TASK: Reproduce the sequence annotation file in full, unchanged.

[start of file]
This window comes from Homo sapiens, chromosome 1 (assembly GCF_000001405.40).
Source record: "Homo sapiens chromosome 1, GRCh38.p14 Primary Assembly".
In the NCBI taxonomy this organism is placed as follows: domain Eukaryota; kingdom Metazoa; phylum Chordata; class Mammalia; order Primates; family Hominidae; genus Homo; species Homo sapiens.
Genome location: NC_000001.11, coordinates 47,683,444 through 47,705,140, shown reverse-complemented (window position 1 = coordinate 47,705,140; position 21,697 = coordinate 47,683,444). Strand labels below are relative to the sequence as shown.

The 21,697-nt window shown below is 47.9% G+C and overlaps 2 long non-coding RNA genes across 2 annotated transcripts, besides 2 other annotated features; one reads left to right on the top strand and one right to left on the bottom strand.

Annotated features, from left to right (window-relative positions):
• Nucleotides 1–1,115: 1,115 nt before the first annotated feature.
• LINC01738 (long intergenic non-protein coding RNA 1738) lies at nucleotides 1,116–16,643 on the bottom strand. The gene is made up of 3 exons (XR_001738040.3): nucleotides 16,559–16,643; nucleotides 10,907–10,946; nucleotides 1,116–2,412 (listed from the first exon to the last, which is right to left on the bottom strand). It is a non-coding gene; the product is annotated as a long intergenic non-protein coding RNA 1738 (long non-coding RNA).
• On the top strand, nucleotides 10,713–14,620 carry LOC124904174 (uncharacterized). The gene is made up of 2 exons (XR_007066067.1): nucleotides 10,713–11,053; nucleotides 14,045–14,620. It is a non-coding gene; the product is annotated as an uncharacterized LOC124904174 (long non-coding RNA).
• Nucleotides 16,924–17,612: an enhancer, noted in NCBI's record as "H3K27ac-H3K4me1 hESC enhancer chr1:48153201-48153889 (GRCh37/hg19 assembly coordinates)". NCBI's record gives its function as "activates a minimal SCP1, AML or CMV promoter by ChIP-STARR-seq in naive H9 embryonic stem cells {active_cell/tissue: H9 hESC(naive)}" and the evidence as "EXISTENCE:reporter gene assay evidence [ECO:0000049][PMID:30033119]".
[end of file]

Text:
This window comes from Homo sapiens, chromosome 1 (assembly GCF_000001405.40).
Source record: "Homo sapiens chromosome 1, GRCh38.p14 Primary Assembly".
In the NCBI taxonomy this organism is placed as follows: domain Eukaryota; kingdom Metazoa; phylum Chordata; class Mammalia; order Primates; family Hominidae; genus Homo; species Homo sapiens.
Genome location: NC_000001.11, coordinates 47,683,444 through 47,705,140, shown reverse-complemented (window position 1 = coordinate 47,705,140; position 21,697 = coordinate 47,683,444). Strand labels below are relative to the sequence as shown.

The 21,697-nt window shown below is 47.9% G+C and overlaps 2 long non-coding RNA genes across 2 annotated transcripts, besides 2 other annotated features; one reads left to right on the top strand and one right to left on the bottom strand.

Annotated features, from left to right (window-relative positions):
• Nucleotides 1–1,115: 1,115 nt before the first annotated feature.
• LINC01738 (long intergenic non-protein coding RNA 1738) lies at nucleotides 1,116–16,643 on the bottom strand. The gene is made up of 3 exons (XR_001738040.3): nucleotides 16,559–16,643; nucleotides 10,907–10,946; nucleotides 1,116–2,412 (listed from the first exon to the last, which is right to left on the bottom strand). It is a non-coding gene; the product is annotated as a long intergenic non-protein coding RNA 1738 (long non-coding RNA).
• On the top strand, nucleotides 10,713–14,620 carry LOC124904174 (uncharacterized). The gene is made up of 2 exons (XR_007066067.1): nucleotides 10,713–11,053; nucleotides 14,045–14,620. It is a non-coding gene; the product is annotated as an uncharacterized LOC124904174 (long non-coding RNA).
• Nucleotides 16,924–17,612: an enhancer, noted in NCBI's record as "H3K27ac-H3K4me1 hESC enhancer chr1:48153201-48153889 (GRCh37/hg19 assembly coordinates)". NCBI's record gives its function as "activates a minimal SCP1, AML or CMV promoter by ChIP-STARR-seq in naive H9 embryonic stem cells {active_cell/tissue: H9 hESC(naive)}" and the evidence as "EXISTENCE:reporter gene assay evidence [ECO:0000049][PMID:30033119]".